When she had been bombed out of her room in Kensington, escaping with her life (for she was in the West End at the time) but with only a few of her small possessions, she had come down to Thames Lockdon and the Rosamund Tea Rooms at the invitation of her aunt, who had let her sleep in her room. Since then her aunt had moved on to Guildford to friends, and she had been given this room of her own at the top.

  Thames Lockdon had been ‘heaven’, then, with its dark, still nights, over which the sirens occasionally came yelling triumphantly forth, only to be gradually snubbed by the profound silence of the firmament, undisturbed even by the distant sound of guns and bombs, which followed. And she had been made a fuss of, then, a sort of heroine indeed, and given a fortnight’s holiday. And the town was ‘pretty’, and the food ‘very good’, and the people ‘very nice’ – even Mr. Thwaites had seemed ‘very nice’.

  But now, after more than a year of it, Mr. Thwaites was president in hell.

  She would have gone back to London if she had known where to go, or if she had not still feared guns and bombs at night, or if she could have summoned up enough initiative at any given moment.

  When she had washed she heard the tinny Oriental gong being hit pettishly by Mrs. Payne. Before going down to dinner, however, she paused in her room, listening at her door for Mr. Thwaites’ voice as he came out of the Lounge on his way down to the dining-room on the ground floor. Although she had to have dinner at the same table with him, her feelings towards Mr. Thwaites were of such a nature that she desired to put off the evil moment, to spare herself even the risk of an encounter with him outside the Lounge door, and the consequent necessity of walking down the stairs with him to eat. This morbid conduct she called to herself ‘letting him get down first’.


  About the dining-room there was something peculiarly and gratuitously hellish. For this quite small room, with its bow-window jutting out on to the street, had once been the famous Tea Room itself! – the room into which, long ago, the seeker after tea in the street had hastily glimpsed, or perhaps rudely stared, rapidly absorbing through his pores the quality of the cakes, the class and quantity of the customers, the size of the room, the cleanliness of the cloths, and the comfort of the chairs, before making his decision to enter or go elsewhere! . . . And since those days hardly anything had been changed: all that had happened, practically, was that all the Tea Room now belonged to all the boarders at all the meal-times. (Mrs. Payne spoke with complacency of ‘Separate Tables’ on her printed leaflet.) There was the same slippery oilcloth of parquet pattern: there were the same tables covered with red chequered cloth: the same cheap black wooden chairs with rush seats: the same red chequered curtains (this side, never let it be forgotten, of the black-out material): the same passe-partouted etchings of country cottages on the wall . . . Ghosts of hot riverside trippers still haunted this room – ghosts of exhausted families, of sweating fathers shyly rebuking their children, of young men with open collars and a look of sunburned eczema, of timid husbands and wives exchanging no word with each other in corners, of cyclists with packs, and all the rest . . . And it was this distant yet indelible air of populous summer which brought home to the heart, so gloomily, the present cold and bleakness of the boarding-house in winter and war and black-out.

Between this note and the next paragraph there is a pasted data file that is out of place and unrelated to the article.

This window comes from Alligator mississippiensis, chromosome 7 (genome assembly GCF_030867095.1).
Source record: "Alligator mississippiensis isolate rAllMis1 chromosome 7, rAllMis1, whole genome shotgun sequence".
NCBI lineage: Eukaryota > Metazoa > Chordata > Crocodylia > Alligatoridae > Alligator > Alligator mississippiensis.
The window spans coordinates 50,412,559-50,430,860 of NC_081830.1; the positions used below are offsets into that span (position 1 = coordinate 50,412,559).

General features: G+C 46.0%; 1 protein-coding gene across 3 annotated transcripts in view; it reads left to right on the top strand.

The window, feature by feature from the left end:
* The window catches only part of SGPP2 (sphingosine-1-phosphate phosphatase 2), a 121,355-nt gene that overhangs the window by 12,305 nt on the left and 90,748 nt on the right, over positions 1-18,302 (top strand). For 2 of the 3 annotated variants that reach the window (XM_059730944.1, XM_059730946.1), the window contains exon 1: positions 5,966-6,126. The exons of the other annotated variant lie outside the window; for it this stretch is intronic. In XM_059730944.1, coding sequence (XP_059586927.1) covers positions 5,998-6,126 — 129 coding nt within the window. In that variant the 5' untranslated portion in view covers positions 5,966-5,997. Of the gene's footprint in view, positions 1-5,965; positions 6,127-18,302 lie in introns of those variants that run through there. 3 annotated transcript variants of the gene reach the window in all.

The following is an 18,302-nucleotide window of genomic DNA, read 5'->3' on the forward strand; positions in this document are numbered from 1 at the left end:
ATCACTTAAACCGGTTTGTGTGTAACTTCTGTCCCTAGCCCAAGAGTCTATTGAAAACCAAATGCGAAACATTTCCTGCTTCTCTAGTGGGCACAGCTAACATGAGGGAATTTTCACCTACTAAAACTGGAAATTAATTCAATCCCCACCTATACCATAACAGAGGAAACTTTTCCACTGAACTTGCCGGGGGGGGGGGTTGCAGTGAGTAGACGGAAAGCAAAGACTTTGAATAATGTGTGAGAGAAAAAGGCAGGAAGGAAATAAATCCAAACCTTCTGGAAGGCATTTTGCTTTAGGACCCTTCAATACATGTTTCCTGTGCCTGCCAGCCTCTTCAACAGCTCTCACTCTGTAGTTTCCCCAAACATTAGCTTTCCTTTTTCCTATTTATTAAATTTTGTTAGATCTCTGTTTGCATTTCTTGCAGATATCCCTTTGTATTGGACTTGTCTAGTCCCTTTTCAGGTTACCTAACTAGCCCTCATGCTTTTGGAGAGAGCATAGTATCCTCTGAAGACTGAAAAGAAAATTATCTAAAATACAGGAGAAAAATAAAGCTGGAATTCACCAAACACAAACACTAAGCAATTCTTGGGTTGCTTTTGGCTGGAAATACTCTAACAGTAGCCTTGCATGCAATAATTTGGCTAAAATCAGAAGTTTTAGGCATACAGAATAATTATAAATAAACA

The red chequered tables were, of course, fewer in number than in those days, and what remained were huddled in relation to the gas-fire in the middle of the wall opposite the window. The room was lit by two electric bulbs hanging from the ceiling – these bulbs being as weak in spirit as the one in Miss Roach’s bedroom, and shaded by the same pink parchment.

  The table for four, at which Mr. Thwaites sat, occupied the best situation in regard to the fire, and Miss Roach and Mrs. Barratt sat at this table. The other guests sat at tables for two, either in couples or by themselves.

  This system of separate tables, well meant as it may have been, added yet another hellish touch to the hellish melancholy prevailing. For, in the small space of the room, a word could not be uttered, a little cough could not be made, a hairpin could not be dropped at one table without being heard at all the others; and the general self-consciousness which this caused smote the room with a silence, a conversational torpor, and finally a complete apathy from which it could not stir itself. No one, it seemed, dared to speak above the level of a murmur, and two people, sitting at the same table and desiring to talk to each other, in order not to call attention to themselves, to enable the whole room to enter into the question and reply of their conversation, were compelled to employ that adenoidal, furtive, semi-audible tone such as is used by two lovers about to kiss each other.